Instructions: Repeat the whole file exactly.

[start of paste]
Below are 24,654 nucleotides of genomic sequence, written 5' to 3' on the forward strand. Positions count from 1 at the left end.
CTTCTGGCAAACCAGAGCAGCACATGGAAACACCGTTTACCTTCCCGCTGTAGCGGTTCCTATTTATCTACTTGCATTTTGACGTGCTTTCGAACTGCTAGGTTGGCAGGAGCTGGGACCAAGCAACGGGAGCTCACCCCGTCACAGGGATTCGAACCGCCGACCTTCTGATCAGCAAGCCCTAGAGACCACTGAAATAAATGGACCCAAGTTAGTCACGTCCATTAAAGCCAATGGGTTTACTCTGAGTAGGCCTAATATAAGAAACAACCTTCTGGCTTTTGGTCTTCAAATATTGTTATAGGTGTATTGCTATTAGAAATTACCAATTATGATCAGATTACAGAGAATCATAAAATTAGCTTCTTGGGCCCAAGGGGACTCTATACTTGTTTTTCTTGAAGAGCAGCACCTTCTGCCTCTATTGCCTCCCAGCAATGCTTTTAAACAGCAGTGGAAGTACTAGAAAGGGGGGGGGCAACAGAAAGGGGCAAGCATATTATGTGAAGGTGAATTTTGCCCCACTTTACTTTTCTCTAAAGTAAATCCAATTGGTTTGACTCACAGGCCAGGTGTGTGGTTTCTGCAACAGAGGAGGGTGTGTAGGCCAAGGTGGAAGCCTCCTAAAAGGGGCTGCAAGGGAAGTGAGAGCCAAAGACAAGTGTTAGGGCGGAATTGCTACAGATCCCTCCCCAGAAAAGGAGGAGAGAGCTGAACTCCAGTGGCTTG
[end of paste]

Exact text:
Below are 24,654 nucleotides of genomic sequence, written 5' to 3' on the forward strand. Positions count from 1 at the left end.
CTTCTGGCAAACCAGAGCAGCACATGGAAACACCGTTTACCTTCCCGCTGTAGCGGTTCCTATTTATCTACTTGCATTTTGACGTGCTTTCGAACTGCTAGGTTGGCAGGAGCTGGGACCAAGCAACGGGAGCTCACCCCGTCACAGGGATTCGAACCGCCGACCTTCTGATCAGCAAGCCCTAGAGACCACTGAAATAAATGGACCCAAGTTAGTCACGTCCATTAAAGCCAATGGGTTTACTCTGAGTAGGCCTAATATAAGAAACAACCTTCTGGCTTTTGGTCTTCAAATATTGTTATAGGTGTATTGCTATTAGAAATTACCAATTATGATCAGATTACAGAGAATCATAAAATTAGCTTCTTGGGCCCAAGGGGACTCTATACTTGTTTTTCTTGAAGAGCAGCACCTTCTGCCTCTATTGCCTCCCAGCAATGCTTTTAAACAGCAGTGGAAGTACTAGAAAGGGGGGGGGCAACAGAAAGGGGCAAGCATATTATGTGAAGGTGAATTTTGCCCCACTTTACTTTTCTCTAAAGTAAATCCAATTGGTTTGACTCACAGGCCAGGTGTGTGGTTTCTGCAACAGAGGAGGGTGTGTAGGCCAAGGTGGAAGCCTCCTAAAAGGGGCTGCAAGGGAAGTGAGAGCCAAAGACAAGTGTTAGGGCGGAATTGCTACAGATCCCTCCCCAGAAAAGGAGGAGAGAGCTGAACTCCAGTGGCTTG